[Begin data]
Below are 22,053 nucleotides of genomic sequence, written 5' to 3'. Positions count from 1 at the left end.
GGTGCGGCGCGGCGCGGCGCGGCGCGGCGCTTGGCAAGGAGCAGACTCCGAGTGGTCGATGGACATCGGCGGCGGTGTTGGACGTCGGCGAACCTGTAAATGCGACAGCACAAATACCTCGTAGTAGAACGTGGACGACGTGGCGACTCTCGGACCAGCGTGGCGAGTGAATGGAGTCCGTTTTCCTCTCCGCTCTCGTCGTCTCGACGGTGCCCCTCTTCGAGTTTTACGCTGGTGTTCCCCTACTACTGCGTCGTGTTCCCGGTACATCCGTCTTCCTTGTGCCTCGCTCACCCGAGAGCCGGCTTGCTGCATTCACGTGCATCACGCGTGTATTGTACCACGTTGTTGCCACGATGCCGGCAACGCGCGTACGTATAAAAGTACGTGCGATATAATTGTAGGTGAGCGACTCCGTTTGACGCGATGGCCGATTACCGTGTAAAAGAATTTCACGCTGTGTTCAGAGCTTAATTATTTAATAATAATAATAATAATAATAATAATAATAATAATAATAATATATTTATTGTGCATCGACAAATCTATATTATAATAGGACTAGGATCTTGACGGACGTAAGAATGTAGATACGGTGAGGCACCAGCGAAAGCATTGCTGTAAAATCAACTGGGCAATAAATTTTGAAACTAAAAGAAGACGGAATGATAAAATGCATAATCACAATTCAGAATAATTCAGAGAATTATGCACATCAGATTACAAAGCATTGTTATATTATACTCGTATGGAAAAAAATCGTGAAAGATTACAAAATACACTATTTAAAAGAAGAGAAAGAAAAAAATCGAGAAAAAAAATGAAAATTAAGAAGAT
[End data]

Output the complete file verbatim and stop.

Below are 22,053 nucleotides of genomic sequence, written 5' to 3'. Positions count from 1 at the left end.
GGTGCGGCGCGGCGCGGCGCGGCGCGGCGCTTGGCAAGGAGCAGACTCCGAGTGGTCGATGGACATCGGCGGCGGTGTTGGACGTCGGCGAACCTGTAAATGCGACAGCACAAATACCTCGTAGTAGAACGTGGACGACGTGGCGACTCTCGGACCAGCGTGGCGAGTGAATGGAGTCCGTTTTCCTCTCCGCTCTCGTCGTCTCGACGGTGCCCCTCTTCGAGTTTTACGCTGGTGTTCCCCTACTACTGCGTCGTGTTCCCGGTACATCCGTCTTCCTTGTGCCTCGCTCACCCGAGAGCCGGCTTGCTGCATTCACGTGCATCACGCGTGTATTGTACCACGTTGTTGCCACGATGCCGGCAACGCGCGTACGTATAAAAGTACGTGCGATATAATTGTAGGTGAGCGACTCCGTTTGACGCGATGGCCGATTACCGTGTAAAAGAATTTCACGCTGTGTTCAGAGCTTAATTATTTAATAATAATAATAATAATAATAATAATAATAATAATAATAATATATTTATTGTGCATCGACAAATCTATATTATAATAGGACTAGGATCTTGACGGACGTAAGAATGTAGATACGGTGAGGCACCAGCGAAAGCATTGCTGTAAAATCAACTGGGCAATAAATTTTGAAACTAAAAGAAGACGGAATGATAAAATGCATAATCACAATTCAGAATAATTCAGAGAATTATGCACATCAGATTACAAAGCATTGTTATATTATACTCGTATGGAAAAAAATCGTGAAAGATTACAAAATACACTATTTAAAAGAAGAGAAAGAAAAAAATCGAGAAAAAAAATGAAAATTAAGAAGAT